State may seek to regulate mortgage broker industry | SummitDaily.com
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State may seek to regulate mortgage broker industry

Sharon Dunnweld county correspondent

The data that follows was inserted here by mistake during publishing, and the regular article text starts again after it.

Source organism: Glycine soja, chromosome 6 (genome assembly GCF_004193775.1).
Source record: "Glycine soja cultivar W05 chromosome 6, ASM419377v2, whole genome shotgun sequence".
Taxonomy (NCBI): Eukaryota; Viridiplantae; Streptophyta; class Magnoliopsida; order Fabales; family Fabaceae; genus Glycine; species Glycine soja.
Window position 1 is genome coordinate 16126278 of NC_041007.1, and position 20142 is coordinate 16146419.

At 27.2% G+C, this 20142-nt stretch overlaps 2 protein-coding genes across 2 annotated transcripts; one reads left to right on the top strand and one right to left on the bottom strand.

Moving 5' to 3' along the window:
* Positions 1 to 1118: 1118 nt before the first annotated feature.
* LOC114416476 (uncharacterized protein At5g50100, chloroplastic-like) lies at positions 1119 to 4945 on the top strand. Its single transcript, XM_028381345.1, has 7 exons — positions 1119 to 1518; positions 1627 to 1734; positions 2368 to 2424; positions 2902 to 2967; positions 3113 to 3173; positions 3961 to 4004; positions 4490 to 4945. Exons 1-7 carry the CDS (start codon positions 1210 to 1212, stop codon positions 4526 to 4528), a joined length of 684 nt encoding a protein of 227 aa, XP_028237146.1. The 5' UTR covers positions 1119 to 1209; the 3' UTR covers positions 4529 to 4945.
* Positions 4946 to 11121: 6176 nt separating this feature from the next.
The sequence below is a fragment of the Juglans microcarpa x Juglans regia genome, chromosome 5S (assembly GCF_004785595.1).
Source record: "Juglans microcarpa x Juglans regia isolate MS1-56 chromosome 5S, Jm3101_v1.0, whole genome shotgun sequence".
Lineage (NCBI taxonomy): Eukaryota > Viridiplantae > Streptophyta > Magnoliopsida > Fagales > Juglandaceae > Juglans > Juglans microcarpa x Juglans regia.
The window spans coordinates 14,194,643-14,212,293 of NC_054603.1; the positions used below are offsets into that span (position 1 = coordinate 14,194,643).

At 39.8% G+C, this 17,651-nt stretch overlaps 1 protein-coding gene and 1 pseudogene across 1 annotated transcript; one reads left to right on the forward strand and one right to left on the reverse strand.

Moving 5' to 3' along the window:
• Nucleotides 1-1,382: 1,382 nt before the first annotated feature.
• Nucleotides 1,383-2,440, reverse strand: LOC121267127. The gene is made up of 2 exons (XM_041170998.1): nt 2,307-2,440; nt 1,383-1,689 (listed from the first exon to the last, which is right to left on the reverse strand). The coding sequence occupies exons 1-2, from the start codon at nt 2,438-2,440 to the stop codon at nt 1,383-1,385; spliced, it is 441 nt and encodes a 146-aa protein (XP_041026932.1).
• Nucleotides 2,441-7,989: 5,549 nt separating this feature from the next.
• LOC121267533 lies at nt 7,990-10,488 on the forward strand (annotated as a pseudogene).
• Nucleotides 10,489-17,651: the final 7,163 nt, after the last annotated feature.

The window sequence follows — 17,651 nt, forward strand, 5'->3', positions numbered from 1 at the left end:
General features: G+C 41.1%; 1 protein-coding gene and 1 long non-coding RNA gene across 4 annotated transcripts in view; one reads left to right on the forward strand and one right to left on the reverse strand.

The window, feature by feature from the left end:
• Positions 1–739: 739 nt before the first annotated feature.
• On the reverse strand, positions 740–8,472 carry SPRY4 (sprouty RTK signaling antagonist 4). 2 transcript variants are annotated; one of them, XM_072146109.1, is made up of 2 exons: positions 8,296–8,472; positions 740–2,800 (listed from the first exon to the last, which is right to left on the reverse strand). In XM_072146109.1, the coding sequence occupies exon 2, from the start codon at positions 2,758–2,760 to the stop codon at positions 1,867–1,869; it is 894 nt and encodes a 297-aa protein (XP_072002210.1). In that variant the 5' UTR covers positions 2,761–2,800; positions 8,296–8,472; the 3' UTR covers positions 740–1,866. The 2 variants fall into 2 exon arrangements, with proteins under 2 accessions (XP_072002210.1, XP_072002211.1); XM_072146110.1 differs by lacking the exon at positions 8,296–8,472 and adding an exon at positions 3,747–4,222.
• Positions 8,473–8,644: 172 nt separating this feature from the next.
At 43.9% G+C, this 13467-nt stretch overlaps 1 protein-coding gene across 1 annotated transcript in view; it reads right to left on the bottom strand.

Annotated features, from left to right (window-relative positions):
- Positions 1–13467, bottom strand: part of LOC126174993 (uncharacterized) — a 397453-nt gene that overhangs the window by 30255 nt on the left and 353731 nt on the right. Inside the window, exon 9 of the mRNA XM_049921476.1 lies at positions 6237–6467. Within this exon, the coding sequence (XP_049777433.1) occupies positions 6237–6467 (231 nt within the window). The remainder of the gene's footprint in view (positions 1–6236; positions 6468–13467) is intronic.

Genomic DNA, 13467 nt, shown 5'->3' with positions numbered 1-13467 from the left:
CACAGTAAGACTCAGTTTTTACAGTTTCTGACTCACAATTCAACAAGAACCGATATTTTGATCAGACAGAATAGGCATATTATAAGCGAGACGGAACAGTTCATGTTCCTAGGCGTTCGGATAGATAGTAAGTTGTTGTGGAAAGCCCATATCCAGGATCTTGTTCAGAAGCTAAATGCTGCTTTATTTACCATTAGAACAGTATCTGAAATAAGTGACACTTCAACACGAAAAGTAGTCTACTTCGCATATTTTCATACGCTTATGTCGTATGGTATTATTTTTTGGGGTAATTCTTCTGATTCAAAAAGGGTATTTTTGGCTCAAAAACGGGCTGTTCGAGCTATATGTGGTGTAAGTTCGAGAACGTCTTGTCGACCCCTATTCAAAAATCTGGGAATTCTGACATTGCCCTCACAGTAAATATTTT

GREELEY – For who knows how long, Colorado has stood practically alone.While 48 other states watched over their mortgage brokers, Colorado paid little mind while mortgage fraud inclined sharply.Legislation awaiting the governor’s signature could soon change that. But some wonder: Is it too little, too late?The Mortgage Brokers Registration Act is expected to pare a system rife with fraud by keeping tabs on all mortgage brokers through fingerprinting, background checks, and with formal registrations and bonding requirements.”Part of the concern we have is that mortgage brokers are the only part of the real estate transaction that’s not regulated,” said Scott Meiklejohn, executive director of the Colorado Association of Mortgage Brokers, an agency that has worked for eight years to pass the legislation. “Consumers assume we are and that makes it very dangerous.”While mortgage brokers have remained unchecked, Colorado’s foreclosure rate has skyrocketed to fifth in the nation. In Weld County alone, foreclosures reached an all-time high of 1,500 last year and are up 30 percent for the first three months of this year. Much of that, industry insiders believe, stemmed from the refinancing boom that began in the ’90s and grew through the millennium. “We were the stockbrokers of the ’90s when the market was booming,” said Tom Beck, co-owner of Lighthouse Lending in Greeley. “Everyone thought the mortgage industry was a get-rich-quick scheme. Unfortunately, now, there is less business and, as the pie gets smaller, there are a lot of people who are becoming more desperate to find a way to write a mortgage, and they’re pushing envelopes and flat-out doing some illegal things to make something work.” In northern Colorado, the bill could mean regulation of more than 240 mortgage firms, which in the last year have only received about 25 complaints to the Mountain States Better Business Bureau.Common mortgage fraud schemes include equity skimming, inflated appraisals and property flipping, all of which require a mortgage broker to process. And, most scams create a larger monthly payment than borrowers can afford, which can eventually result in foreclosures. Regulation is expected to weed out brokers who may have a record of financial fraud and criminalize brokers who operate without registering. It also gives consumers an avenue to fight back.”What will happen now is that we have your name on a list, and there will be a place that someone can actually call and complain about you, and there will be someone keeping track of complaints,” said Rep. Val Vigil, D-Thornton, who sponsored the bill. “That in itself, knowing that people can report you and someone does have your name, should suffice.”The bill also would require mortgage brokers to post a $25,000 bond, which means consumers could seek monetary reimbursement if their broker charged fraudulent fees and left town. That’s the only element of the legislation that CAMB and many mortgage brokers aren’t happy with.”We’ll have to charge more money because it will cost us more every year,” said Michael Knapp, one of four owners of First Mortgage Source in Loveland. “It will give a bond company great profits. Good for them.” Some in the industry, however, prefer a licensure program, such as what real estate or insurance agents or appraisers undergo with education and testing. “What licensing does is keeps us accountable on a daily basis,” said Angel Fuchs, a loan officer with American Home Mortgage in Greeley. “What I’ve seen is that there are a lot of loan officers who don’t really understand what is fraud and what isn’t, what’s crossing the line, and that’s what licensing would force them to have to know.”Full-fledged licensing of mortgage brokers has been resisted for eight years because of the government regulation, Meiklejohn said.Unlike licensure, registration doesn’t bring an education component, which Beck and Fuchs say is vital to regulate the industry.”Registration will alter it, slow down the fraud a bit, but I don’t think it will put a stop to it. The way to change things is through education,” Beck said. “I wish they would have done a lot more even two to three years ago when interest rates were real low and everyone wanted to be a mortgage broker, but it’s great that they’re doing something and moving in the right direction.”About the lawHouse Bill 1323, the Mortgage Broker Registration Act, awaits the governor’s signature to become law July 1. It would be enforced beginning in January.The bill would require every individual mortgage broker in Colorado to:- Register with the state every three years at a cost of no more than $200;- Submit to criminal background check and fingerprinting;- Post a $25,000 bond and maintain it annually.Other provisions of the bill: – Loan officers with banks and credit unions would be exempt from such regulation.- Any mortgage broker operating without being registered could be charged with a Class 1 misdemeanor, punishable by six to 18 months in jail and up to a $5,000 fine. – The rules would apply for five years, at which time the state would review the program to determine its worth; the legislature could at any time create a bill to change the program.


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